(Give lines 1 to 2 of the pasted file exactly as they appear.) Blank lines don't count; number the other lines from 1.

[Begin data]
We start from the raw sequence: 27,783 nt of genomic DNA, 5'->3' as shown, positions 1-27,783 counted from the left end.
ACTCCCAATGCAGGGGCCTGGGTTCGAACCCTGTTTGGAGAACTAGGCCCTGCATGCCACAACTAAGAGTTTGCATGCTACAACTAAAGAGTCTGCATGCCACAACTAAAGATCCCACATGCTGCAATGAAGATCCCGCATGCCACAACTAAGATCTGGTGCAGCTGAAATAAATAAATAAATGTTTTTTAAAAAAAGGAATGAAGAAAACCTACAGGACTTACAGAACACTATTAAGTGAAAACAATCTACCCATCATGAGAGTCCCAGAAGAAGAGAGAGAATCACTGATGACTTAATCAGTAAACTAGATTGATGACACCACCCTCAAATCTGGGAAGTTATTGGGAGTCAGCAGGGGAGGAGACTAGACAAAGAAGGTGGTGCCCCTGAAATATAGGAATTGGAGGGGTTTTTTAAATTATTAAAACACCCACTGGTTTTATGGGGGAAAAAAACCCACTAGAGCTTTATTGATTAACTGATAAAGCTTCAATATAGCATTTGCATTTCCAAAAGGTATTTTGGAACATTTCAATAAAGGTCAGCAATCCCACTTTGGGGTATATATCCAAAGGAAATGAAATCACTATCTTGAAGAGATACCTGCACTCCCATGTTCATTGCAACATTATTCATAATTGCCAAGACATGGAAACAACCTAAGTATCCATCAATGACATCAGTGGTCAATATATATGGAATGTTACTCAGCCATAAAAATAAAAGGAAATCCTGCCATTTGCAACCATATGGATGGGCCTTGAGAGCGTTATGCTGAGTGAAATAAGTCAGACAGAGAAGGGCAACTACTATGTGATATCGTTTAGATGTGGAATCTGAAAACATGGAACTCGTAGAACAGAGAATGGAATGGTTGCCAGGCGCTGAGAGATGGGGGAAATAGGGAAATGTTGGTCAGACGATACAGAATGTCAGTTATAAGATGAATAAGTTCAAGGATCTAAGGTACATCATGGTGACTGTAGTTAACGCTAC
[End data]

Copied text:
We start from the raw sequence: 27,783 nt of genomic DNA, 5'->3' as shown, positions 1-27,783 counted from the left end.
ACTCCCAATGCAGGGGCCTGGGTTCGAACCCTGTTTGGAGAACTAGGCCCTGCATGCCACAACTAAGAGTTTGCATGCTACAACTAAAGAGTCTGCATGCCACAACTAAAGATCCCACATGCTGCAATGAAGATCCCGCATGCCACAACTAAGATCTGGTGCAGCTGAAATAAATAAATAAATGTTTTTTAAAAAAAGGAATGAAGAAAACCTACAGGACTTACAGAACACTATTAAGTGAAAACAATCTACCCATCATGAGAGTCCCAGAAGAAGAGAGAGAATCACTGATGACTTAATCAGTAAACTAGATTGATGACACCACCCTCAAATCTGGGAAGTTATTGGGAGTCAGCAGGGGAGGAGACTAGACAAAGAAGGTGGTGCCCCTGAAATATAGGAATTGGAGGGGTTTTTTAAATTATTAAAACACCCACTGGTTTTATGGGGGAAAAAAACCCACTAGAGCTTTATTGATTAACTGATAAAGCTTCAATATAGCATTTGCATTTCCAAAAGGTATTTTGGAACATTTCAATAAAGGTCAGCAATCCCACTTTGGGGTATATATCCAAAGGAAATGAAATCACTATCTTGAAGAGATACCTGCACTCCCATGTTCATTGCAACATTATTCATAATTGCCAAGACATGGAAACAACCTAAGTATCCATCAATGACATCAGTGGTCAATATATATGGAATGTTACTCAGCCATAAAAATAAAAGGAAATCCTGCCATTTGCAACCATATGGATGGGCCTTGAGAGCGTTATGCTGAGTGAAATAAGTCAGACAGAGAAGGGCAACTACTATGTGATATCGTTTAGATGTGGAATCTGAAAACATGGAACTCGTAGAACAGAGAATGGAATGGTTGCCAGGCGCTGAGAGATGGGGGAAATAGGGAAATGTTGGTCAGACGATACAGAATGTCAGTTATAAGATGAATAAGTTCAAGGATCTAAGGTACATCATGGTGACTGTAGTTAACGCTAC